Update on JPL Intrusive Background Check Case

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Bob Nelson

On Friday April 25, 2008, the Ninth Circuit Court of Appeals declined to review its earlier decision issuing a temporary injunction preventing NASA and the California Institute of Technology from conducting intrusive personal background investigations of employees at the Jet Propulsion Laboratory in Pasadena.

The government had petitioned all of the judges of the Ninth Circuit Court for a review of a January 11, 2008 ruling by a three-judge panel of the Ninth Circuit that issued a temporary injunction stopping the investigations until a full trial is held in federal district court.

The court denied the government petition for en banc review stating:

“The Court’s January 11 decision takes effect. The three-judge panel has previously declined panel rehearing, and no judge of the circuit elected to call for a full court vote . The legal conclusions of the January 11 order became the law of the 9th Circuit.

The judgment of this Court, entered 01/11/2008, takes effect this date. This constitutes the formal mandate of this Court issued pursuant to Rule 41(a) of the Federal Rules of Appellate Procedure.

The ruling means that the matter is sent back to federal district court for a trial on the full merits of the case.

Robert M. Nelson (pictured) — a Senior Research Scientist at JPL and the lead plaintiff in the JPL case — said, “We are pleased that the Ninth Circuit Court of Appeals has reaffirmed its earlier decision. Intrusive personal background investigations of loyal federal employees constitute a violation of basic civil liberties that our constitution guarantees to all.”

The JPL legal case evolves from a hearing last year in which employees of NASA’s JPL sought injunctive relief against their employer, Caltech, and NASA in order to prevent intrusive personal background investigations. Caltech and NASA argued that these intrusions were required under Homeland Security Presidential Directive #12, an executive order signed by President George W. Bush. Most JPL employees (including all of the plaintiffs in the case) do no classified work.

Federal District Judge Otis Wright III dismissed the case on October 3, 2007. The employees appealed to the Ninth Circuit Court of Appeals, and an emergency temporary injunction was granted on October, 5 2007, just hours before JPL was to begin advertising for replacements for those employees who were deemed non-compliant.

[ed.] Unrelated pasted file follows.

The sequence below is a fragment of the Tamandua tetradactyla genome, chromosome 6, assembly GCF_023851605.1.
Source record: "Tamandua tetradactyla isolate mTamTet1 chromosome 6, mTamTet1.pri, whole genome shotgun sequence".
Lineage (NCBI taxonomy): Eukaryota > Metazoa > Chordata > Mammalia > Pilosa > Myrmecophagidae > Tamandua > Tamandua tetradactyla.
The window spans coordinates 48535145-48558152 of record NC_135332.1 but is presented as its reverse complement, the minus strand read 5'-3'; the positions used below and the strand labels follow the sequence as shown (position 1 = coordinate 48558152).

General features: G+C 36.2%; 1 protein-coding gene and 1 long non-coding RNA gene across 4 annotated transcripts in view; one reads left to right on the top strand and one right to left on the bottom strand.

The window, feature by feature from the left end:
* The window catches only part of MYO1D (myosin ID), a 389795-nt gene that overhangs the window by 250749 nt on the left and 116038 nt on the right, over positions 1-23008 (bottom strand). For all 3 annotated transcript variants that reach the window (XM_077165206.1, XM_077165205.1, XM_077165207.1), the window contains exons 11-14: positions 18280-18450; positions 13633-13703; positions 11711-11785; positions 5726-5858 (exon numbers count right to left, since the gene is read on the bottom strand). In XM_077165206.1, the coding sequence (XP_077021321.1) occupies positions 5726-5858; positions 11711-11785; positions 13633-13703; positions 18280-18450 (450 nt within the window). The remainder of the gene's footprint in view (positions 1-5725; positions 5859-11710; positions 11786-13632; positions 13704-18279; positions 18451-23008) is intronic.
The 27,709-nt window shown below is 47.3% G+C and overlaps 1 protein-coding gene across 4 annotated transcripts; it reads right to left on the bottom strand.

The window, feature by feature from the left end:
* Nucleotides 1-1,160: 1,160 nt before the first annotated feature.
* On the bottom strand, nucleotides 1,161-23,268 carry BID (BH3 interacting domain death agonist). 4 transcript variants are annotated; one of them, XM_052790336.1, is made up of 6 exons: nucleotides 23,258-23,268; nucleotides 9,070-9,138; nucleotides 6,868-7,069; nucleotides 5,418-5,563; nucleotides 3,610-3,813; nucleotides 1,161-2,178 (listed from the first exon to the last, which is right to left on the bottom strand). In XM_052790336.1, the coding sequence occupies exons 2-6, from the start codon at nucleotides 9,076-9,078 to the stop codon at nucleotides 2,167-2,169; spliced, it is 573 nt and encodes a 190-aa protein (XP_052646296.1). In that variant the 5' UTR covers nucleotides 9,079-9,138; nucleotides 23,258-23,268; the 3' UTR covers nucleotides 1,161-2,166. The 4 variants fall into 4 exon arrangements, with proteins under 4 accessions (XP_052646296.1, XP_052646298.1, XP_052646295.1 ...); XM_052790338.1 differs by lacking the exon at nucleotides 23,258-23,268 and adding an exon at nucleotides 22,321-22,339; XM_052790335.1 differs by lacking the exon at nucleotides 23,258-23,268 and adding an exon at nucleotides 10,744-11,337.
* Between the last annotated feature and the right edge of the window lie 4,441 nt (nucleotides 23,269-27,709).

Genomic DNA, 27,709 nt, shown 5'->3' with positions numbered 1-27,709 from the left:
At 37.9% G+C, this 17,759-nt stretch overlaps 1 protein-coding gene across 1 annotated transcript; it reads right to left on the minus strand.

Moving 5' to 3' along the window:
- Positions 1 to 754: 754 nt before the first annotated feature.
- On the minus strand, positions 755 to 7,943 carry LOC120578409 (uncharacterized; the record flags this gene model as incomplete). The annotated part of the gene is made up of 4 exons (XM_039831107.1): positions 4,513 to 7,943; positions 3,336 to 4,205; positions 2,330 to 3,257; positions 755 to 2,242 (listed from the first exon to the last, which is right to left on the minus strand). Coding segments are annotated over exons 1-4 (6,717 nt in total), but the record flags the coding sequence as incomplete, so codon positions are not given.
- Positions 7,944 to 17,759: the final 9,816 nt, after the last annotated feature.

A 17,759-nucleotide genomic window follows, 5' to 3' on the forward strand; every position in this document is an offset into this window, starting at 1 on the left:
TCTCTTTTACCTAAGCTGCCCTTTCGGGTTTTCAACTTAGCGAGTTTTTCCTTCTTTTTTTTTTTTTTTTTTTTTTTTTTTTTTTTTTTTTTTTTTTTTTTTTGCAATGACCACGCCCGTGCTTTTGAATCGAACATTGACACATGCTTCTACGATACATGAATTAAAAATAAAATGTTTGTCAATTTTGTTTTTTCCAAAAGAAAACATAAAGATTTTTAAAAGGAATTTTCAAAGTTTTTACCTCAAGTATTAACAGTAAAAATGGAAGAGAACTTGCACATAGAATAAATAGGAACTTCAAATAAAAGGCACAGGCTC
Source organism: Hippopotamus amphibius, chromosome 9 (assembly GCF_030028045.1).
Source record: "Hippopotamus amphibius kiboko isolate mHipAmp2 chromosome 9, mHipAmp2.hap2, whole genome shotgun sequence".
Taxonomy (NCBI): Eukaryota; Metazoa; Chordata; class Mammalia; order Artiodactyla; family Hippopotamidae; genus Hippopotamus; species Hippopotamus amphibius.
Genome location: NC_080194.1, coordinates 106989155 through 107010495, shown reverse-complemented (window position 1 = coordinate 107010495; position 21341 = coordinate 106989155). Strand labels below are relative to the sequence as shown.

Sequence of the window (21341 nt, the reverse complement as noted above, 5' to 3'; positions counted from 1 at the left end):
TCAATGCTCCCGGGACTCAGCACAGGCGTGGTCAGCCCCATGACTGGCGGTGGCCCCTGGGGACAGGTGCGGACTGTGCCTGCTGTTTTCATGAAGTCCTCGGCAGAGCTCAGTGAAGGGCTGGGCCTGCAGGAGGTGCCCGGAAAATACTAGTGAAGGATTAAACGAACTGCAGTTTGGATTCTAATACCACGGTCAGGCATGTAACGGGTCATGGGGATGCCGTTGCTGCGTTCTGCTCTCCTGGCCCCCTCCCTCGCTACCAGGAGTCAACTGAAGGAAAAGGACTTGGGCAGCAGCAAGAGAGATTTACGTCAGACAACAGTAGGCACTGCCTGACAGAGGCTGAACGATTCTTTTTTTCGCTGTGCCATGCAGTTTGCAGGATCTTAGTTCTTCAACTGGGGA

A second panel of the Ninth Circuit Court heard arguments on this case on December 5. On January 11, 2008, the Ninth Circuit Court of Appeals found that “The Appellants have demonstrated serious questions as to certain of their claims on which they are likely to succeed on the merits, and the balance of hardships tips sharply in their favor. We therefore conclude that the district court abused its discretion in denying Appellants’ motion for a preliminary injunction, and we reverse and remand.” In addition, the Ninth Circuit Court reinstated Caltech as a defendant in the case stating, “The court found Caltech did do more [than merely follow government orders] it established, on its own initiative, a policy that JPL employees who failed to obtain federal identification badges would not simply be denied access to JPL, they would be terminated entirely from Caltech’s employment.”

All court documents relevant to the case can be found at HSPD12JPL.org

[From a press release submitted by Bob Nelson]

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Comments

  1. says

    With today’s advanced technology, we don’t even have to have to hire a personal investigator to perform a personal background check for us. Now, we can do our research from the privacy of our homes, through the use of internet. However, if you are an employer, landlord, or lender, then the Fair Credit Reporting Act (FCRA) applies to you, and you must get written permission from the applicant (for job, appartment, or loan) before you purchase a background search on him.

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